Under pressure from regulators, drug maker Roche has added stronger language to its Tamiflu label, warning of sometimes fatal psychiatric problems seen in a small number of patients, theAssociated Press reports.
The drugmaker warned in a letter to docs that cases of delirium and self-injury have been reported among patients taking the prescription flu med. The older label mentioned reports of psychiatric problems, primarily seen among children in Japan. But the new label specifies that those problems sometimes proved to be fatal, which was recommended by an FDA panel at an advisory committee meeting last November. UPDATE: Glaxo also sent a letter concerning its Relenza flu med.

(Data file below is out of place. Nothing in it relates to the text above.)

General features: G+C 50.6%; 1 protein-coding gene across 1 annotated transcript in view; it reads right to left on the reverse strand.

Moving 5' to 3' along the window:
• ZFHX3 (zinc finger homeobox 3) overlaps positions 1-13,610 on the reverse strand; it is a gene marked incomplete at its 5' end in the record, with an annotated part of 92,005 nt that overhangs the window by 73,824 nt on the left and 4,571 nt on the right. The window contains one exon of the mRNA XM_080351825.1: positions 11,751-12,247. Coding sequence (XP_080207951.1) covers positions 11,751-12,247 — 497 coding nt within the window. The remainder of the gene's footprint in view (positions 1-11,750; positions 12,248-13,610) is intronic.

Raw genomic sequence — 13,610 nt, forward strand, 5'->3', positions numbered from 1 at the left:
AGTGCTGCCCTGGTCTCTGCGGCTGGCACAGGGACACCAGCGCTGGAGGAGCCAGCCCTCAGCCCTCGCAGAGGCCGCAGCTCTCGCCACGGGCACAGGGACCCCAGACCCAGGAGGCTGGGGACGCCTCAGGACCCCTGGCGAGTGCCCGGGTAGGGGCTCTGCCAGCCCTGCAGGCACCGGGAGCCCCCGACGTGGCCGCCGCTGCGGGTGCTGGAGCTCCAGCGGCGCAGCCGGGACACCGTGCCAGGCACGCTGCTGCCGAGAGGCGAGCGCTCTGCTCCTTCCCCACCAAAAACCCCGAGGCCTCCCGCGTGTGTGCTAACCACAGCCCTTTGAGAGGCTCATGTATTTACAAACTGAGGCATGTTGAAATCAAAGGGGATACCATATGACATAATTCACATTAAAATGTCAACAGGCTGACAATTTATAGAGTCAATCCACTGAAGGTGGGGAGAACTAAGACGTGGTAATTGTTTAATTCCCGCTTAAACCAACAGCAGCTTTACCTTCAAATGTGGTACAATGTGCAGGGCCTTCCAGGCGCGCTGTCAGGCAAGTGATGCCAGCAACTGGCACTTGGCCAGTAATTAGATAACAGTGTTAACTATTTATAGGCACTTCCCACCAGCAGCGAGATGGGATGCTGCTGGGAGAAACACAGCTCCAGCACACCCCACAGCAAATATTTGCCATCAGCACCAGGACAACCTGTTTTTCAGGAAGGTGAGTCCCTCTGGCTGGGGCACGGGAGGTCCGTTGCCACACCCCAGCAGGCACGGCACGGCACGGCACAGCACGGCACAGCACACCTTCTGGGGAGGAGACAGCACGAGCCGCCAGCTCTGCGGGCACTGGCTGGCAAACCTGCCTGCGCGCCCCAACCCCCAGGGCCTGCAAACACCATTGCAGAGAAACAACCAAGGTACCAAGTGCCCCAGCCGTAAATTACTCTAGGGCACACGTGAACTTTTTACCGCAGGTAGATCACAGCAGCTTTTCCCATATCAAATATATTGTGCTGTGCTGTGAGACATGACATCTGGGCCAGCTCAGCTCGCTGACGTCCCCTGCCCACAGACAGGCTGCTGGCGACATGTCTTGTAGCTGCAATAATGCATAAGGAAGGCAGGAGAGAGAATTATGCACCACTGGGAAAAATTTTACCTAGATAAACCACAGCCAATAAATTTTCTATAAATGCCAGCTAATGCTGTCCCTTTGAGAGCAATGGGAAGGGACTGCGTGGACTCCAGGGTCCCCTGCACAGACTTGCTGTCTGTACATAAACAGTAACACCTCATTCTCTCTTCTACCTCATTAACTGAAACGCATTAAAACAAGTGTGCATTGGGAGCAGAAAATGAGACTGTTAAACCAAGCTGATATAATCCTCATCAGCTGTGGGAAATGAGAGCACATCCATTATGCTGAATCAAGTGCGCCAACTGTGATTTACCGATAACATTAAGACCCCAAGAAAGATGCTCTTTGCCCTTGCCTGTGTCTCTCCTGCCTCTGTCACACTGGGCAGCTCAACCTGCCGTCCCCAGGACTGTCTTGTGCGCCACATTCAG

At that meeting, the FDA revealed that nearly 600 cases of psychiatric problems had been reported in Tamiflu patients, with 75 percent of them coming from Japan. At least five children there died after "falling from windows or balconies or running into traffic," according to FDA.
The new labeling for both meds states that "the contribution of Tamiflu to these events has not been established," and also stresses that the flu, with or without treatment, can cause behavioral problems ranging from delirium to hallucinations. "Patients with influenza should be closely monitored for signs of abnormal behavior," the Tamiflu label states. Japan accounts for two-thirds of the $2.4 billion global market for Tamiflu, because doctors there usually prescribe drugs to treat flu symptoms, the AP reminds us.